Marine biologist Asha de Vos discovered a novel behavior among blue whales (Balaenoptera musculus) off the coast of her home country of Sri Lanka in 2003, but was disappointed to find that most potential collaborators from other countries wanted to take charge of the project.
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De Vos was upset. She wanted to recruit collaborators who would support her leading the project, “not . . . to be treated like I am labor in my own country,” she recalls. Writing in an opinion article for Scientific American last summer, she argued that the situation is a perfect example of “colonial science,” where researchers from the global North—typically higher-income countries—come to lower-income countries of the global South, do the research they want to do, take the data they need to advance their careers, and then “leave without any investment in human capacity or infrastructure.”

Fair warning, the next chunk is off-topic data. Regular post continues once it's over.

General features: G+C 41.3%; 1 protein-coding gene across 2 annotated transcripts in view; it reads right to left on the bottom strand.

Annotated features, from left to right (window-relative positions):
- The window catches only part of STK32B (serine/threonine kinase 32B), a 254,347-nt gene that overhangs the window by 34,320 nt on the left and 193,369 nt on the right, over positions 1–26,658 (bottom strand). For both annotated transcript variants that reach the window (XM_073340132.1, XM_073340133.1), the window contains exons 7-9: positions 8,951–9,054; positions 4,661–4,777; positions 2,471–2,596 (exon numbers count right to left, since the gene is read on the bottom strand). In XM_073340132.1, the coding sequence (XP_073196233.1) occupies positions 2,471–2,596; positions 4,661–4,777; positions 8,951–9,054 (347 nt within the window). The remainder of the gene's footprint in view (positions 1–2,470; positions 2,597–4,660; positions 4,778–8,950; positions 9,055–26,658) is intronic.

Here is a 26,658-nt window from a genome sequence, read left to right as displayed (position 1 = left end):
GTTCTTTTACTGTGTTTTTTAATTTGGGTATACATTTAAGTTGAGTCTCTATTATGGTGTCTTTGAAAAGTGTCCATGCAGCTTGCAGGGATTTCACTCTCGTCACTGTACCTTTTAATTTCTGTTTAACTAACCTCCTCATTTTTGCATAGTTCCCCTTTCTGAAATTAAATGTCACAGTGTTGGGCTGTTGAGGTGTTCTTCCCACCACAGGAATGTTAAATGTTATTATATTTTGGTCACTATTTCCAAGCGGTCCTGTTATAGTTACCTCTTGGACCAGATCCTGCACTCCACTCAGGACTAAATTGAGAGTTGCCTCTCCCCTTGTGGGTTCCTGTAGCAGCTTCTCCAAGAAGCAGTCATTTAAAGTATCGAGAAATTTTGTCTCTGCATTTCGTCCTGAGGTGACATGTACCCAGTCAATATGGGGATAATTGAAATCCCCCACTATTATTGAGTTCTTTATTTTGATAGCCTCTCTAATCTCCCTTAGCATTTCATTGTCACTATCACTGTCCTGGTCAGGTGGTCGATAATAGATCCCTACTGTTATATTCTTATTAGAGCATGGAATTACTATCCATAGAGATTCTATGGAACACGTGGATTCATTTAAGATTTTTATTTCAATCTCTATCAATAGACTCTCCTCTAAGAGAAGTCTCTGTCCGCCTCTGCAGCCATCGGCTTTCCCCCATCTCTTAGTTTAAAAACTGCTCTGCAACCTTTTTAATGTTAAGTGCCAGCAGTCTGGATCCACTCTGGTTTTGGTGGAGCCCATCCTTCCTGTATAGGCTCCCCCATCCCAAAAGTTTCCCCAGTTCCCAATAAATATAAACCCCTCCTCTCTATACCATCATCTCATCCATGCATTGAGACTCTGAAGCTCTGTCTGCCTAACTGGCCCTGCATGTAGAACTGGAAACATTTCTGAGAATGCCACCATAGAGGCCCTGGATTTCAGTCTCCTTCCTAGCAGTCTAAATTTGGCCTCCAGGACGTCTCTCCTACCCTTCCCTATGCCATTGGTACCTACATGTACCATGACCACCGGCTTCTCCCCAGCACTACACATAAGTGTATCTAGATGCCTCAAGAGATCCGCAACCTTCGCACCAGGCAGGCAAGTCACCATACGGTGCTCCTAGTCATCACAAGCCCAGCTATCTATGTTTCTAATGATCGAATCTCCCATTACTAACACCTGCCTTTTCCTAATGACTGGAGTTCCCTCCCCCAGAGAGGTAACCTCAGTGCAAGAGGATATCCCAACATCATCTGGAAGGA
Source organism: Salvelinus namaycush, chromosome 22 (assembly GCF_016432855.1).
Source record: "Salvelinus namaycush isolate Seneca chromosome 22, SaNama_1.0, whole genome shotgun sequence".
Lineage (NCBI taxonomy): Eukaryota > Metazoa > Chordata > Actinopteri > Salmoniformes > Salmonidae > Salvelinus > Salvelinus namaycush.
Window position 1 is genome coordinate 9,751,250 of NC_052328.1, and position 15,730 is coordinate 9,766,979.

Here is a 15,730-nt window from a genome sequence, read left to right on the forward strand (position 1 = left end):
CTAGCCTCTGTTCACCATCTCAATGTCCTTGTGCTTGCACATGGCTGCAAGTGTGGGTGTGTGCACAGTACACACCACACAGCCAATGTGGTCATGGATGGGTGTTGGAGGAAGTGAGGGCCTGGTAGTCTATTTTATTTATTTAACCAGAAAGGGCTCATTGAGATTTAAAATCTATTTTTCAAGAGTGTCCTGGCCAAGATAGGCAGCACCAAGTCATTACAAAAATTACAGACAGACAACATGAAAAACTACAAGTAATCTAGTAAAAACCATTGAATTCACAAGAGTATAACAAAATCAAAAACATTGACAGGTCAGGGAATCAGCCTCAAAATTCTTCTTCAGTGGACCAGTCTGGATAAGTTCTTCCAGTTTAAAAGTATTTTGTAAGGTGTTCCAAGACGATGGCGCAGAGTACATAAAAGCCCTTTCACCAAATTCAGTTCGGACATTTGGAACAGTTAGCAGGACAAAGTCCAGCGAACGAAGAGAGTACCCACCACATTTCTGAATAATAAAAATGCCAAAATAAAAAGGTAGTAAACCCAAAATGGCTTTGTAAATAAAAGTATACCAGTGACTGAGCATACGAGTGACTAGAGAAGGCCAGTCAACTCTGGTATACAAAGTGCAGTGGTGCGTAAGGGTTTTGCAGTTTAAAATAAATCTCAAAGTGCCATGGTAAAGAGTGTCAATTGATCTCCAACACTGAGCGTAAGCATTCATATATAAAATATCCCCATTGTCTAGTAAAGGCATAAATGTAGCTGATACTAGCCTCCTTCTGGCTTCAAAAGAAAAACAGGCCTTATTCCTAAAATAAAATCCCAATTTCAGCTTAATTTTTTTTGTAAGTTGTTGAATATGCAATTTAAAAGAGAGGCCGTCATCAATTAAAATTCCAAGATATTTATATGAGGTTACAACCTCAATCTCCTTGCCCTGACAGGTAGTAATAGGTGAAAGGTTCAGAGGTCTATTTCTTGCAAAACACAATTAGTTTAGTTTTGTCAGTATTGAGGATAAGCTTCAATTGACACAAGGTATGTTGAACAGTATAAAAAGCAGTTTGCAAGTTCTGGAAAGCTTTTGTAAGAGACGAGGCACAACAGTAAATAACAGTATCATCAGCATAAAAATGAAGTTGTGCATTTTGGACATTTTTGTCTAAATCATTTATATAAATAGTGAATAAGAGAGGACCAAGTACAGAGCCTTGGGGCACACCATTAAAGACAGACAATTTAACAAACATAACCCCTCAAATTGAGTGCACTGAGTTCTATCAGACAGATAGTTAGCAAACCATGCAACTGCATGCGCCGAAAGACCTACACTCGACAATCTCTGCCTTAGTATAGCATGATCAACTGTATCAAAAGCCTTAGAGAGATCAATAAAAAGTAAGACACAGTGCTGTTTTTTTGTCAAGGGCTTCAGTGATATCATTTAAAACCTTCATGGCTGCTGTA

The scenario is not uncommon, notes Larry Crowder, a marine ecologist at Stanford University. There are countless examples in marine conservation, he says, as well as botany, archeology and human evolution, infectious disease, and many others. This injustice doesn’t just harm the researchers sidelined in their own countries, it also hinders science as an enterprise, Crowder says. Only slowly have scientists from the global North come to recognize that, without the input of investigators from countries in which they’re carrying out research, little will get done. This has become abundantly clear during the COVID-19 pandemic, which prevented many researchers from visiting their field research sites in foreign countries, and brought multiple projects to a standstill.